Flexibility, adaptability and ambiguity

The IDF’s shift from phase 2 to phase 3 (phase 1 involved airstrikes and massing forces throughout October ahead of the ground incursion into Gaza) is not being declared or occurring in one clear maneuver, much like the IDF’s ground offensive was not declared when it began at the end of October.

This approach is indicative of a broader tactical philosophy emphasizing flexibility, adaptability and ambiguity. This ambiguity serves multiple purposes: It allows the IDF to adjust its tactics based on realities in the field without being constrained by prior public commitments, and it keeps adversaries uncertain about precise future moves.

The realities in Gaza mean it is now clear that different military tactics are needed in the north and the south. The IDF’s decision to release many brigades back to the economy while refreshing forces indicates a long-term view of the campaign while recognizing the need to maintain operational readiness on the Lebanese border as well.

The conflict has been prolonged, already lasting some 100 days, which requires the IDF to manage its human and material resources carefully.

Giving the 98th Division, with its special forces, the lead in the war, in contrast to the more conventional divisions, is a response to the unique challenges in southern Gaza. This includes more contained operations with a focus on specific Hamas centers of gravity, involving tunnels where Hamas’s leadership likely is barricaded, together with many of Israel’s hostages. Above ground, many civilians remain.

The nature of combat in southern Gaza is therefore slower, more precise and targeted, involving raids and focused assaults rather than large-scale rapid maneuvers.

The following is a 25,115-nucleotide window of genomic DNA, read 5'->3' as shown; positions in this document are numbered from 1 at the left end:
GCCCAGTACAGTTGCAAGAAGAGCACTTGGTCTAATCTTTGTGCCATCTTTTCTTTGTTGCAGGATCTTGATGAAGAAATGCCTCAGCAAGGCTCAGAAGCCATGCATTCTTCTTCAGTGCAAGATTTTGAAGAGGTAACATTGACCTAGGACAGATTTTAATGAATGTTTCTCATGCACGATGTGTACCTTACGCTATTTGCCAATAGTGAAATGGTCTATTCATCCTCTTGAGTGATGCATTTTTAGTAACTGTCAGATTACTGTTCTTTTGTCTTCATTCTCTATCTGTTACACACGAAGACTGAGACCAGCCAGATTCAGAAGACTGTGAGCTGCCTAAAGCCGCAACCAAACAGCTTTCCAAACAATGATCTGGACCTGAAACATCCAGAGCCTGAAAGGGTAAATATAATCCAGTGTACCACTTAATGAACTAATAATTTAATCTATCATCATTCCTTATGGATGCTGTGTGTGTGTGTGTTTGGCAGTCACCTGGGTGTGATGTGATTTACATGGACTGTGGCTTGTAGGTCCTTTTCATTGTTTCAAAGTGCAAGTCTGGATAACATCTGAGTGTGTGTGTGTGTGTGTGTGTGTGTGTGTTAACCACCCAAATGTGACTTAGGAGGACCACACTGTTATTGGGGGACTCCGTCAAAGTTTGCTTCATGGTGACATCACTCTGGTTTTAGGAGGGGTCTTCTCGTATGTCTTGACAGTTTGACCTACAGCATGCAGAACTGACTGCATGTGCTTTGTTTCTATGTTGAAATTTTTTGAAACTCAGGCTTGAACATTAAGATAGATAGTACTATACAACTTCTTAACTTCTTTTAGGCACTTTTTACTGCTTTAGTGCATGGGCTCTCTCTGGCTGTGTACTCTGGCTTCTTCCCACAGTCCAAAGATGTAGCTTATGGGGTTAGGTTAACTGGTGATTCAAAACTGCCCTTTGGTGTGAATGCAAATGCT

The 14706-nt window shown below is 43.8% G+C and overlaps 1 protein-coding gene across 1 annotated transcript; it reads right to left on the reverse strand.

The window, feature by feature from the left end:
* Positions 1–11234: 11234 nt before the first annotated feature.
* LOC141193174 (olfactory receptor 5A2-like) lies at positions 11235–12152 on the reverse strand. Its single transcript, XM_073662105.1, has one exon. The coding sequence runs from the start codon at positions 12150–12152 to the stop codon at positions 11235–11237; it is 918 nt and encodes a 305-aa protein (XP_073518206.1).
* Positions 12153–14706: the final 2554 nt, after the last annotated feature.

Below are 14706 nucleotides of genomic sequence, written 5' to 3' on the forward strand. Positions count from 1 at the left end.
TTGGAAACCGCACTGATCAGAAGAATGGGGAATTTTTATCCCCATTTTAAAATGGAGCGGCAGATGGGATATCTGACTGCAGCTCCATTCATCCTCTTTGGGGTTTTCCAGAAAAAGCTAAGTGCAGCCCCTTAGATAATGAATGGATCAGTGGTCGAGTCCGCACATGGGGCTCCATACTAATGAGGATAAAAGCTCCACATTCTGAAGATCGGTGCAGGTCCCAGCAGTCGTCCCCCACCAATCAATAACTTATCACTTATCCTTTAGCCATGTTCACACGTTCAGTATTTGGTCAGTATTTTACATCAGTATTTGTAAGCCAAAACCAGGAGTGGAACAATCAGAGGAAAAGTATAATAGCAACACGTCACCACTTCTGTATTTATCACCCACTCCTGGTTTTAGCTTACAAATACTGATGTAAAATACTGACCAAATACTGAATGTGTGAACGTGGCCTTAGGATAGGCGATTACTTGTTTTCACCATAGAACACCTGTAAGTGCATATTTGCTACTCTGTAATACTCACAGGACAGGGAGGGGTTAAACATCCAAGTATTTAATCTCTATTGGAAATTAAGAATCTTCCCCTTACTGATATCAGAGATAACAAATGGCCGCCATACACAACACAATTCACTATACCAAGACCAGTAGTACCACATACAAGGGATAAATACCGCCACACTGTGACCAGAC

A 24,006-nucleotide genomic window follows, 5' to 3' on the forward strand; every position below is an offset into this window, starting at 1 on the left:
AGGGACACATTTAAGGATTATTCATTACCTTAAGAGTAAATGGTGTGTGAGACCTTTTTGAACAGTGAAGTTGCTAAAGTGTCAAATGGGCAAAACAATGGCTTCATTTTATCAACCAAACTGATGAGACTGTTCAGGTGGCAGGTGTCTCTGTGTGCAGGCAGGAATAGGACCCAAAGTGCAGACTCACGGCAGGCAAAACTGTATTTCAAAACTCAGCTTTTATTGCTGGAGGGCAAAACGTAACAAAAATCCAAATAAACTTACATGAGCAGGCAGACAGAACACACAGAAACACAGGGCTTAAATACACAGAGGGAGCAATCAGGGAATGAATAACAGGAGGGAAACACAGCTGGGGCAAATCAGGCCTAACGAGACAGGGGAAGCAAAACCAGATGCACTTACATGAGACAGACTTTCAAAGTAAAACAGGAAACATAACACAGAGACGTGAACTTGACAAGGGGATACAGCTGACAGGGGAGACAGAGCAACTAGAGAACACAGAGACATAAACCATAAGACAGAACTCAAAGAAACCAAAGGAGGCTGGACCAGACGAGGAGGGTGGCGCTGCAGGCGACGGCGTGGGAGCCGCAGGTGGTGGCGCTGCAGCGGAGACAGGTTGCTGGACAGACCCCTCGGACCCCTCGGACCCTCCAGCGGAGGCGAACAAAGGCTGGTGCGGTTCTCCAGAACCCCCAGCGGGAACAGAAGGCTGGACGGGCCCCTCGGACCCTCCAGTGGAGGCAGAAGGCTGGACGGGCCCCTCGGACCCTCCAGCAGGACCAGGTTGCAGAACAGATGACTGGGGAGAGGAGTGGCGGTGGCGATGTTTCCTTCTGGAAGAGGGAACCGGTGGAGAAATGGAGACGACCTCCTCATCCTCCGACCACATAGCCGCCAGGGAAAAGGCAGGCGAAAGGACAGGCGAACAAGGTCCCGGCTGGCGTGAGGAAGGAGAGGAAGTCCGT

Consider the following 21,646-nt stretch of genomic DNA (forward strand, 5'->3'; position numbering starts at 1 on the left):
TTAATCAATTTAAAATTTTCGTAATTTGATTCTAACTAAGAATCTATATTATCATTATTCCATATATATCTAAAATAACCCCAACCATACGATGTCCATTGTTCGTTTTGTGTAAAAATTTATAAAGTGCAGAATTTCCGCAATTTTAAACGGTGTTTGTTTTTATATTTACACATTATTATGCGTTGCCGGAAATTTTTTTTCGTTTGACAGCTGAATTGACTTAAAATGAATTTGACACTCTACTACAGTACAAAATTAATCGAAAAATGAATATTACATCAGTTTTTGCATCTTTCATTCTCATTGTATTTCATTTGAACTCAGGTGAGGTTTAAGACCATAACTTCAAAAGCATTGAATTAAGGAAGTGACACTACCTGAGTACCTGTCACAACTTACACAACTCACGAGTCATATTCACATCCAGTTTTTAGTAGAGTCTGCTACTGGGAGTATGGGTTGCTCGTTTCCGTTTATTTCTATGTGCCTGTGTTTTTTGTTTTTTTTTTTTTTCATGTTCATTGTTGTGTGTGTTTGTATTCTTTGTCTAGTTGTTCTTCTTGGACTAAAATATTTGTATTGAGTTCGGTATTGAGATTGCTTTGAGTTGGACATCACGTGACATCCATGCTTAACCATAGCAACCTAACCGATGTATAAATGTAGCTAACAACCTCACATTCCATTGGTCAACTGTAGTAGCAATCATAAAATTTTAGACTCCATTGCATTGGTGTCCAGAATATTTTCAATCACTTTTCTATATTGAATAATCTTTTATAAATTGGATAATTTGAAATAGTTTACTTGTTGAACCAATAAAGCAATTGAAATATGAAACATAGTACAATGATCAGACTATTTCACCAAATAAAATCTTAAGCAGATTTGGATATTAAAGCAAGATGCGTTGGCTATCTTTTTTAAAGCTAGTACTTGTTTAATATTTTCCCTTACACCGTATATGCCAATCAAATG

In northern Gaza, dismantling Hamas’s organized military capacity has already seen the elimination of many commanders to disrupt command and control, surrounding areas like Jabalia with combined forces, and unprecedented collaboration between the air force and ground forces. These tactics have yielded significant results, including the surrender of many Hamas field terror operatives and the collection of valuable intelligence.

Meanwhile, rocket caches and underground infrastructure continue to be destroyed, despite the sporadic rocket fire that continues from Gaza at Israeli civilian areas.

As the IDF moves forward with its operations in central and southern Gaza, it is applying lessons learned from earlier phases. The focus on intelligence-gathering, using classified ways to deal with tunnels, precision strikes, and minimizing civilian casualties while effectively dismantling Hamas’s military capabilities is part of those lessons.

No less important, the IDF must retain full freedom of movement in the coming years and conduct persistent security raids in response to intelligence, to prevent Hamas from rebuilding capabilities to serve its genocidal intentions, just as Israel does in Judea in Samaria every night.